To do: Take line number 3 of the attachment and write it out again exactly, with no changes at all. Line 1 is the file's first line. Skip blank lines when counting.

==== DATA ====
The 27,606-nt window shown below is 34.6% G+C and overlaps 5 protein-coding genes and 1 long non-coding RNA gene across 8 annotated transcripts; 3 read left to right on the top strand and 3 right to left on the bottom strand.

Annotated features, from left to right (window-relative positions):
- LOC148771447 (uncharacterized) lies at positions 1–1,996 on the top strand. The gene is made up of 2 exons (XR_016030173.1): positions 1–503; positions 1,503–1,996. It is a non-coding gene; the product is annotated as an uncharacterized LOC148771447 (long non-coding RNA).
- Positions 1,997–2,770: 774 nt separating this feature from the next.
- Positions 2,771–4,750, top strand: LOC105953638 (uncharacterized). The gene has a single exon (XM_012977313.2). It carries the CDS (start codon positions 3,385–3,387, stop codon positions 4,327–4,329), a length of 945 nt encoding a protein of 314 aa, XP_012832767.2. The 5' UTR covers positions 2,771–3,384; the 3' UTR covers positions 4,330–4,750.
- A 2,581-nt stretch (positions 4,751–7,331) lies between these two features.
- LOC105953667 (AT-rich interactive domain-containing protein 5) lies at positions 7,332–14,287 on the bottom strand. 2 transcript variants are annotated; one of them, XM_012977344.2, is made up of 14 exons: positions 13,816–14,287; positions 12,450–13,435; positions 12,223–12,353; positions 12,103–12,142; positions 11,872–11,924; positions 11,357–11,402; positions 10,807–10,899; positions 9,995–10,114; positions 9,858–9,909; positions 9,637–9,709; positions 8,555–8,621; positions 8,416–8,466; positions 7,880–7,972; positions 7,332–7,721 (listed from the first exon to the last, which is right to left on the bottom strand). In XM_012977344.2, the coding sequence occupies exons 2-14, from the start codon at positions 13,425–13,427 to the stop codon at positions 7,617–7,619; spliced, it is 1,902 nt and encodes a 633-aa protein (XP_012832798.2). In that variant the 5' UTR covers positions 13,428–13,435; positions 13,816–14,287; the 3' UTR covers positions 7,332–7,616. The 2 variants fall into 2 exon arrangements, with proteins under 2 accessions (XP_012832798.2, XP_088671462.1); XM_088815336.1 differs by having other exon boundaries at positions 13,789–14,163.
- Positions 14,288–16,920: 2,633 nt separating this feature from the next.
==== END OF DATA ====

- LOC148771447 (uncharacterized) lies at positions 1–1,996 on the top strand. The gene is made up of 2 exons (XR_016030173.1): positions 1–503; positions 1,503–1,996. It is a non-coding gene; the product is annotated as an uncharacterized LOC148771447 (long non-coding RNA).